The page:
Do Not Eat the “Clean” Part of a Moldy Bread

Do Not Eat the “Clean” Part of a Moldy Bread

Some of us believed that eating the clean part of a moldy bread is okay (Hey it still looks fine, right?) but when it comes to molds and bread there is always more than meets the eye. Continue reading the article and find out the health risks mold pose to our body.


Every Saturday morning, we are excited to eat breakfast — coffee is hot and ready, a serving of sunny side up eggs and cheese are waiting. And just when you are ready to start your first meal of the day, you recognize a blue-green spot on your bread.  You forgot that your bread’s shelf life has passed one week and molds are starting to grow.

You asked yourself: “Well, I guess I can still eat the clean part?”

The answer to this question is no. You can’t  eat the clean part of a moldy bread. Since mold is a fungus, like mushrooms, caps on the surface are visible. However what we do not see is the vast network of roots (hyphae).  

By the time mold starts to become visible, what we are really seeing is the mold reproductive part called sporangiums.  Each sporangium releases thousand of spores. This means grabbing another slice of bread from the same loaf is not a good idea either.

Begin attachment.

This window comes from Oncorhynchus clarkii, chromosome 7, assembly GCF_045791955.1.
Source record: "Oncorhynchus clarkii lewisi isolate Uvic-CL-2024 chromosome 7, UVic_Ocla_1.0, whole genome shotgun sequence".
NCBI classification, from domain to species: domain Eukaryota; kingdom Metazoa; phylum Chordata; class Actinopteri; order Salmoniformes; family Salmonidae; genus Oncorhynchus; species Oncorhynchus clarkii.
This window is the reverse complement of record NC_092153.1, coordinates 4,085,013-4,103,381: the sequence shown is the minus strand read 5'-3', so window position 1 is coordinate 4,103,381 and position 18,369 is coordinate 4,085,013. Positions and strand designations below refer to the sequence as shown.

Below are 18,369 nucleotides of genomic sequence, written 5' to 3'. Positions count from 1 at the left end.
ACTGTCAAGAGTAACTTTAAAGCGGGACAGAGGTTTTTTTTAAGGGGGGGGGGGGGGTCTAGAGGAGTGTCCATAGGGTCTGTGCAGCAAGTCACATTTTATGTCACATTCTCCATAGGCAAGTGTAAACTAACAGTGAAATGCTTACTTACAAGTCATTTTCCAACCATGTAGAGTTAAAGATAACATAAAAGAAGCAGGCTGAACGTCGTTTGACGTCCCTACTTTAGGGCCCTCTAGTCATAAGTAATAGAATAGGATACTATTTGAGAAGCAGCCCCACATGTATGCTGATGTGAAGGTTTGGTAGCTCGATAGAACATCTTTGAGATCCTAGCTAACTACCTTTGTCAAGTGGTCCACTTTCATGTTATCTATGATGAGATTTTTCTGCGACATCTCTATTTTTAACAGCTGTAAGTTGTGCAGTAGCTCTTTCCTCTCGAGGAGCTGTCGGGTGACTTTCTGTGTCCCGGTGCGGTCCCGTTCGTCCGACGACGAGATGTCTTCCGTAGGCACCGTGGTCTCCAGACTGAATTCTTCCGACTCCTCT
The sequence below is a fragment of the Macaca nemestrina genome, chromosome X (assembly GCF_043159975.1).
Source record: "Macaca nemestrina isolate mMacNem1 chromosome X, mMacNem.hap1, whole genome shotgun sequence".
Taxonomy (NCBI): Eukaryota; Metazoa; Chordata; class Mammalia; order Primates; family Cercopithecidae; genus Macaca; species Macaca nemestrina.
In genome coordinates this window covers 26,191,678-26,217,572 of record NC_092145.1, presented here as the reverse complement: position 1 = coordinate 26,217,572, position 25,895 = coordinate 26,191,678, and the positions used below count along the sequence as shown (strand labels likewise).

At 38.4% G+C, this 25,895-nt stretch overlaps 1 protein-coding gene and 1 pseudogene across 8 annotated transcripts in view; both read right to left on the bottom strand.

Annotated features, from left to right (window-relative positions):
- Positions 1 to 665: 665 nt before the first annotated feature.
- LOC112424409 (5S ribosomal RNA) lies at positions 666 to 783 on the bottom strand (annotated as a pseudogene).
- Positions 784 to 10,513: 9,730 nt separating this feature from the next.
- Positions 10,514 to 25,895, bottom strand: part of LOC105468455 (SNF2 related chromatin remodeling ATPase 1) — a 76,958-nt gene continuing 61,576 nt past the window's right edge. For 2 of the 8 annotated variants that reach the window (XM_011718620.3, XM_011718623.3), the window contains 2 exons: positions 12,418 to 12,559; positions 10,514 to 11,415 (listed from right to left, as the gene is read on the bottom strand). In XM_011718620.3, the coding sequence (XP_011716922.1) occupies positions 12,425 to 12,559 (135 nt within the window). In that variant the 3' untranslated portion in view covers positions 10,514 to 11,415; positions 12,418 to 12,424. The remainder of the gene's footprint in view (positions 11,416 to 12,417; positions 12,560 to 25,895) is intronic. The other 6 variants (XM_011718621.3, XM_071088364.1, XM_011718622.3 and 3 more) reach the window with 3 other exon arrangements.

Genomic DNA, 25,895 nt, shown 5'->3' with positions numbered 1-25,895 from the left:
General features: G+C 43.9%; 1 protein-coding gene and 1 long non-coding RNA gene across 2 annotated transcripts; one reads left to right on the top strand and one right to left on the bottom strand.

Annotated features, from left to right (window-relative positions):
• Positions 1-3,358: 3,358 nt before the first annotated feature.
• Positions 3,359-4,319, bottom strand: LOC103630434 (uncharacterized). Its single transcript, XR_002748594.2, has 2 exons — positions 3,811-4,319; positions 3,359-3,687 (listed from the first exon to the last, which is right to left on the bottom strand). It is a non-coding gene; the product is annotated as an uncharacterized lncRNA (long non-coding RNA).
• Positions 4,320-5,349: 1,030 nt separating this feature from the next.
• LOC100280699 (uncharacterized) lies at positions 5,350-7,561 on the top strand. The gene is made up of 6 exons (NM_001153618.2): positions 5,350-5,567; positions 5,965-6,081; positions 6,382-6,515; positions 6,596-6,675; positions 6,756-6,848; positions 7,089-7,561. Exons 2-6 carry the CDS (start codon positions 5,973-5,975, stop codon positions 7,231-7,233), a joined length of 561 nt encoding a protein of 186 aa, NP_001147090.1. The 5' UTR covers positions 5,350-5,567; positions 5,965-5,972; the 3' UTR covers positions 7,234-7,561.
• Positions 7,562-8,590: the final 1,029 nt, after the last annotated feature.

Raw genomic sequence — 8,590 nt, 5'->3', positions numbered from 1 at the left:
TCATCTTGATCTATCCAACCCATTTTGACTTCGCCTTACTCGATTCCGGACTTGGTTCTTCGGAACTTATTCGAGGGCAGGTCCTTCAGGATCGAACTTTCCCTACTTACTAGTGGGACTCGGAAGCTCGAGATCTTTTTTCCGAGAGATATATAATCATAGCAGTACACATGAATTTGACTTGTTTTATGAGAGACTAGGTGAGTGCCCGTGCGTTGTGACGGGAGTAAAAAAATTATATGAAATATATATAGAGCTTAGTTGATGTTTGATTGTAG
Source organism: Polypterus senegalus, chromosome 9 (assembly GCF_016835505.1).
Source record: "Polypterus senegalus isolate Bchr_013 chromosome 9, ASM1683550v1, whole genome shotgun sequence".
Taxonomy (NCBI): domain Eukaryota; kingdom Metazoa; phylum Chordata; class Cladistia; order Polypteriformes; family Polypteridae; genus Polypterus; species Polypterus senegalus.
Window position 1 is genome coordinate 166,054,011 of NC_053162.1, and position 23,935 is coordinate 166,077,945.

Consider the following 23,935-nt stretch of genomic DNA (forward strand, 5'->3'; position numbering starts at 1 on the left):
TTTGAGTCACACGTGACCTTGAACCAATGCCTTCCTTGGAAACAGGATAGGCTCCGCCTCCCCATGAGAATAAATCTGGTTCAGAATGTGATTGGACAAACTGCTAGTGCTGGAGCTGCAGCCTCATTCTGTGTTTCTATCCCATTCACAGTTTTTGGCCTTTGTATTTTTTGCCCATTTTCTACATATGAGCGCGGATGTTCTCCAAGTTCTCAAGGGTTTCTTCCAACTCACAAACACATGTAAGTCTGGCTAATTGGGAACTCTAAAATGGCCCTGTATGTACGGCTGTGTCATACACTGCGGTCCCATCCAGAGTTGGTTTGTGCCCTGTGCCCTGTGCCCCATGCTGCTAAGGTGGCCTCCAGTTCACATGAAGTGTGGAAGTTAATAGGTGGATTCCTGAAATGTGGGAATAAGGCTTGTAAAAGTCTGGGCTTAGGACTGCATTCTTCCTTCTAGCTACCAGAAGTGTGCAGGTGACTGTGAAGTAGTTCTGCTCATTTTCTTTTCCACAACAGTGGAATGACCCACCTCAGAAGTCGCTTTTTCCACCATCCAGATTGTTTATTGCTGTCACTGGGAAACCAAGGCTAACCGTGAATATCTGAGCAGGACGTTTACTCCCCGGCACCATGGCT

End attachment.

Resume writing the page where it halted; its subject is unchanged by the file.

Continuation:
But hey I heard we use mold when making soy sauce, beers, cheese and antibiotics.  How can it be bad for our health?

Now this is generally true but just like mushrooms, there are many different species of mold.  Some are harmless to eat but some are just plain deadly.

The Usual Suspects

Some mold specie like Cladosporium can cause allergies but is harmless.  Aspergillus and Penicillium can both produce mycotoxin.  The World Health Organization (WHO) mentioned in their website:

Pictured Above: Various Penicillium, Aspergillus spp. and other fungi growing in axenic culture

“Mycotoxins can cause a variety of adverse health effects and pose a serious health threat to both humans and livestock.” (1)

WHO also stated that the adverse health effects of mycotoxins range from acute poisoning to long-term effects such as immune deficiency and cancer.

Finally, we have the Black Bread Mold (Rhizopus Stolonifer), now this one is a real bad boy. This mold specie is easy to recognize because of its blue-green color and fuzzy look.  In rare cases, this mold can trigger Zygomycosis. This causes your blood to clot, depriving your cells of oxygen until they die.

Pictured Above: A close up look of a Black Bread Mold (Rhizopus Stolonifer).

In the end, eating  the clean part of a moldy bread is a gamble. There are so many mold species  that it is almost impossible to know if the mold on your bread is safe to eat.  One thing is for sure — playing Russian roulette with the mold on your sourdough bread is never safe.

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